Wilson is a fiddler gone classical rogue. His skill is obvious, as is his enjoyment in playing the music. One audience member noted that these three musicians clearly enjoy each other and playing together. Wilson’s joy was written all over his face. This was a very demanding program for the violin and Wilson never faltered or showed signs of fatigue. Harmonic technique on the violin can be ear-splitting. Often during the evening, Wilson displayed the perfection of his harmonic technique as it lay softly on the ear.

The second half of the evening began with Felix Mendelssohn’s “Trio in C minor Op. 66” which takes 30 minutes to perform. It seemed like less. The only thing that can be said about this performance is “flawlessly divine.”

One highlight of the second half was their exquisite rendition of “Da Slockit Light” written by Tom Anderson and arranged by Wilson. The Moorhens of Berlin Heights, Ohio, would have loved hearing/watching this. It is one of their favorites. It is heavenly:


The California Redwoods

High up at the top of the trees on a hiking trail with no companions except the birds, the most awesome feeling surrounds you. The ground is soft, the air is quiet, though occasionally you can hear the song of a bird. This is where peace lives. It seems as though you are at the top of the world.

You are not at the top of the world, but you are near the tops of some very tall California Redwoods in the Prairie Creek Redwoods National and State Park. Located remotely in Northern California not far from the Oregon border, this “home of giants” is just off of the Coast Highway 101 a ways. The road cuts off of 101 between Trinidad and Orick and travels toward the ocean. It is about 42 miles north of Arcata but expect travel time to be longer than usual. This is a beautiful, scenic drive with winding roads that follow the ocean shoreline. Slow down and enjoy the scenery.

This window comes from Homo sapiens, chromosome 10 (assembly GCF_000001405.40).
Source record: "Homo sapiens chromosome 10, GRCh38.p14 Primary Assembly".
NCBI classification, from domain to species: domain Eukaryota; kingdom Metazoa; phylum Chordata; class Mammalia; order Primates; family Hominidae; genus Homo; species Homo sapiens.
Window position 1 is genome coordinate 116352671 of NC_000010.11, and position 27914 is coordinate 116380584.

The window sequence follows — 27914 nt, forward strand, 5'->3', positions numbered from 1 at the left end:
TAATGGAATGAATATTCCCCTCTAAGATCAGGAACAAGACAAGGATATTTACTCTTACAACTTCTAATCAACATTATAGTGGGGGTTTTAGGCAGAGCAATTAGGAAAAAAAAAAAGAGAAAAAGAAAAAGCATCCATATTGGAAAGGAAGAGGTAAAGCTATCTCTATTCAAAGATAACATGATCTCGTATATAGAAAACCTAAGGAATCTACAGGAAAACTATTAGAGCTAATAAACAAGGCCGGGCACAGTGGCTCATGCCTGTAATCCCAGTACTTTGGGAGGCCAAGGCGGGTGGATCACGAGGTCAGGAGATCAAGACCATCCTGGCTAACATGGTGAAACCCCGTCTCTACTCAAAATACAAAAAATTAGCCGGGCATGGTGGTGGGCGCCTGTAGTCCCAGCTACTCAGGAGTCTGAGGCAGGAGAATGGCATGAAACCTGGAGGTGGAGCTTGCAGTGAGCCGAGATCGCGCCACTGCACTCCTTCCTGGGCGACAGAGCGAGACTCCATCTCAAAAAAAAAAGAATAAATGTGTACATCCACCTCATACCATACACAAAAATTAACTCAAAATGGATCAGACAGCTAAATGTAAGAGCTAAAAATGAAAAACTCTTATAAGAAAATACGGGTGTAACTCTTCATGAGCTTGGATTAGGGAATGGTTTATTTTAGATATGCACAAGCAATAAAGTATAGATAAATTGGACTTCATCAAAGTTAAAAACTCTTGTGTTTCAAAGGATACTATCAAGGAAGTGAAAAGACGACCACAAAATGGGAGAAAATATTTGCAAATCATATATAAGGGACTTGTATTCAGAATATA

The upper trail eventually winds down to the Prairie Creek Trail at highway level. For those that don’t want to do a lot of climbing or are in a hurry, this trail is a good choice. You can hike a short distance or a longer one on mostly level ground.

The visitor’s center is a very helpful place to start your journey. You can tour the informative display room and visit with a ranger. They have maps of the trails well worth the price if you are going to hike. There are trails that will take you to the ocean as well as the hikes mentioned. Do stop in at the center before you venture out.

There is also a campground but check to see if you need a reservation. It’s a very popular place.

There are sights to see on the Prairie Creek Trail like Big Tree on the Big Tree Loop Trail that is part of the Prairie Creek Trail as it wanders back and forth across the road. There are trees that are open at the bottom and are similar to a cave. During the Great Depression, whole families lived inside these tree caves.

Oxalis abounds in the forest here along with forest ferns. The small flower of the Oxalis can be several different colors with white and pink being the most prevalent.


 Seasonally there are Trillium and other wildflowers. Look for colorful mushrooms.

The fallen trees are full of life with plants and tiny critters. Larger critters often shelter in the hollowed out ones.

The creek is visible most of the trek on the ocean side of the highway.

There is a lot more to the Redwoods both north and south of Prairie Creek and we have enjoyed the Avenue of the Giants several times. There are 3 drive through trees. Sadly, one caved and fell during the massive California rain storms early in January. This one is actually owned by an individual and there is a small fee to visit it. We weren’t able to drive through this one at the time but you can now. It’s worth the fee. This is the only one created by nature.


Leaving Prairie Creek going north is a spectacular drive through this unique state and national forest. It’s slow go for me so I can enjoy the beauty, peace and serenity of the tall trees. You will never regret a visit here.